The Multi-Site Study is a qualitative research approach that we designed to gain an in-depth knowledge of an organizational phenomenon that had barely been researched: strategic scanning. It combines several approaches to case study research, borrowing from the positivist tradition, the interpretative approach and the qualitative research corpus. It involves the observation and analysis of several sites using namely cross-case comparisons and explanation building techniques to analyze data. The following report primarily explains the thought process that led to the research decision, a description of the process itself is then presented, followed by an illustration and discussion of the results obtained and finally, a note of reflection on the entire experience.
Recommended APA Citation
Audet, J., & d'Amboise, G. (2001). The Multi-Site Study: An Innovative Research Methodology. The Qualitative Report, 6(2), 1-18. Retrieved from http://nsuworks.nova.edu/tqr/vol6/iss2/2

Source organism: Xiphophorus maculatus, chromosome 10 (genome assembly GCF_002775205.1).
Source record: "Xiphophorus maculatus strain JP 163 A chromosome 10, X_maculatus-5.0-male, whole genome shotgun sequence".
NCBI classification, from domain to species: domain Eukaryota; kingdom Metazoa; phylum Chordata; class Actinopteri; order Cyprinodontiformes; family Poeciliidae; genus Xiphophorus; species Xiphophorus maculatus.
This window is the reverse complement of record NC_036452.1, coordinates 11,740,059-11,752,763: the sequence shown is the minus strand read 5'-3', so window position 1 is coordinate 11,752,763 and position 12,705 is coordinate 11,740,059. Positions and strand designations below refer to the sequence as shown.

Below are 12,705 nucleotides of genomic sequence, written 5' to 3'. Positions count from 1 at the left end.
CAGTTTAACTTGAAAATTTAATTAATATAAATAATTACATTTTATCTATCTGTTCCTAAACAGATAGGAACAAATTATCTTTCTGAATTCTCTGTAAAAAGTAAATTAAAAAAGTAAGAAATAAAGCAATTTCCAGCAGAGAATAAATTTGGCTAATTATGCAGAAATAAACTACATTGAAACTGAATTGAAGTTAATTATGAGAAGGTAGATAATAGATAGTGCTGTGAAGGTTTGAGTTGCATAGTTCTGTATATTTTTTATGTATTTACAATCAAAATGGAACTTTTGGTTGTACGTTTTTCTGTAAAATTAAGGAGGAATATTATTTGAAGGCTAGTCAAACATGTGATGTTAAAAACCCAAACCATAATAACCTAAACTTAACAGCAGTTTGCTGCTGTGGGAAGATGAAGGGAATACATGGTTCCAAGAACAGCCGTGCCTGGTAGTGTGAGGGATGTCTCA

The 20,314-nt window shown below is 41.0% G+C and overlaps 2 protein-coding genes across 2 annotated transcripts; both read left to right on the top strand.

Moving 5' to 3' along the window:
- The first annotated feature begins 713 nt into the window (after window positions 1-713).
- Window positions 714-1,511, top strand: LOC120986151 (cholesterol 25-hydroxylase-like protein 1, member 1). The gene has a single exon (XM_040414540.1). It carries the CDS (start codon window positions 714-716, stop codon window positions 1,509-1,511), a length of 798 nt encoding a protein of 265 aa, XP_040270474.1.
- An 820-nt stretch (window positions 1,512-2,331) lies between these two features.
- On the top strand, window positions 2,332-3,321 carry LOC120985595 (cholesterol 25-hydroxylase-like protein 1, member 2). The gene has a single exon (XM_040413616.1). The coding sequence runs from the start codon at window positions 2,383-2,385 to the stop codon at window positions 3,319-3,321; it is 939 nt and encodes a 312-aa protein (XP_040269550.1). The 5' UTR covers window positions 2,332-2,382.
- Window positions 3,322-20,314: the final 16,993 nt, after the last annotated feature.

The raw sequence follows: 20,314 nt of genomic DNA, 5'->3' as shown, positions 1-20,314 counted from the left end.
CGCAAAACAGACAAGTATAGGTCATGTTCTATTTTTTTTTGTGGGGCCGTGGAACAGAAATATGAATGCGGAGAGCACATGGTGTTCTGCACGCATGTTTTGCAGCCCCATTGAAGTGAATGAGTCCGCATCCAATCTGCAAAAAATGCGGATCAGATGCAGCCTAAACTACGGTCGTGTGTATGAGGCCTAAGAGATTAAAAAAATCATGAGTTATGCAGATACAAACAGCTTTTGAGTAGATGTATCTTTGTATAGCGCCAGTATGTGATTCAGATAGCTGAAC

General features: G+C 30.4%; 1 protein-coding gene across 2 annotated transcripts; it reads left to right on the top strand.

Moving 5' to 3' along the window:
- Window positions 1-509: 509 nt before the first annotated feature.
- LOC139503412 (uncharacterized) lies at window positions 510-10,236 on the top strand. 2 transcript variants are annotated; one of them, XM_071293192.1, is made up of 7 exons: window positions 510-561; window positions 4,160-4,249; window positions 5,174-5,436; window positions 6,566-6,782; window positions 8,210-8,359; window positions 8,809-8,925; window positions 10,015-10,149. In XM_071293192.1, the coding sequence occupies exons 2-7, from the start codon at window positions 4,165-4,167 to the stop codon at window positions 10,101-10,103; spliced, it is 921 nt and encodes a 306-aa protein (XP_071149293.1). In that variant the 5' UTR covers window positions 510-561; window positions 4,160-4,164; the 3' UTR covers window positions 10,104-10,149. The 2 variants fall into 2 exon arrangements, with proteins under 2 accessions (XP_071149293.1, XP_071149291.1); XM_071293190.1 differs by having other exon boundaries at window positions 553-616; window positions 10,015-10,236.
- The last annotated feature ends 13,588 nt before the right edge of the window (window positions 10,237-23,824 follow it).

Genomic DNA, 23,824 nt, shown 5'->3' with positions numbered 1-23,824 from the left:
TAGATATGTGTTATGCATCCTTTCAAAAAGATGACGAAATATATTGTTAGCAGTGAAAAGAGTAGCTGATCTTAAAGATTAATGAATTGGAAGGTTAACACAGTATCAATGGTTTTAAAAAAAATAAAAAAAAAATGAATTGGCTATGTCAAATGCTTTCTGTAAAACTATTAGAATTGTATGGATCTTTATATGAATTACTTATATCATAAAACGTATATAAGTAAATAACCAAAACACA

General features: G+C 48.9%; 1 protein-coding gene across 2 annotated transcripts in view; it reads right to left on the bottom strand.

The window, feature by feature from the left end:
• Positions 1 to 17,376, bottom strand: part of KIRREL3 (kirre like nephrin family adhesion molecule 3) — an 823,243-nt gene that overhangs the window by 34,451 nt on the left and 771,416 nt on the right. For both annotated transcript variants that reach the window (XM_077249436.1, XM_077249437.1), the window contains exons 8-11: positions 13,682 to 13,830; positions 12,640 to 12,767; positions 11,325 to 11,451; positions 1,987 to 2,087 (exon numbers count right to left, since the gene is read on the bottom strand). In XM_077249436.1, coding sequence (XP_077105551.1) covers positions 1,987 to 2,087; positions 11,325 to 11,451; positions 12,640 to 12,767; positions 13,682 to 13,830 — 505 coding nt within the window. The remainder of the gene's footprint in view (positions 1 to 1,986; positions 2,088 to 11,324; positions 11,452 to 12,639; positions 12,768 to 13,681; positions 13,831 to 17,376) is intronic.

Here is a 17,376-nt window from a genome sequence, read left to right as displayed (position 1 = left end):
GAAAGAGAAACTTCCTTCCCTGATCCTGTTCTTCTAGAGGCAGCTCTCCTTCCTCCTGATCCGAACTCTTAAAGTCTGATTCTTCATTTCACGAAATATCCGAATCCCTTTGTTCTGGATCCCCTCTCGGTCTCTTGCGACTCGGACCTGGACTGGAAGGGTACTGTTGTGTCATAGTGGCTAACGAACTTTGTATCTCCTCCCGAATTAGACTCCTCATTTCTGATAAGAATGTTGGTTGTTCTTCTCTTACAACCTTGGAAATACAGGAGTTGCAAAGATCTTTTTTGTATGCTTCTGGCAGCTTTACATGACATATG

Julia L. Sharp, Catherine Mobley, Cathy Hammond, Cairen Withington, Sam Drew, Sam Stringfield, and Natalie Stipanovic
The flexibility of mixed methods research strategies makes such approaches especially suitable for multisite case studies. Yet the utilization of mixed methods to select sites for these studies is rarely reported. The authors describe their pragmatic mixed methods approach to select a sample for their multisite mixed methods case study of a statewide education policy initiative in the United States. The authors designed a four-stage sequential mixed methods site selection strategy to select eight sites in order to capture the broader context of the research, as well as any contextual nuances that shape policy implementation. The authors anticipate that their experience would provide guidance to other mixed methods researchers seeking to maximize the rigor of their multisite case study sampling designs.
Sharp, J. L., Mobley, C., Hammond, C., Withington, C., Drew, S., Stringfield, S., & Stipanovic, N. (2012). A mixed methods sampling methodology for a multisite case study. Journal of Mixed Methods Research, 6(1), 34-54.
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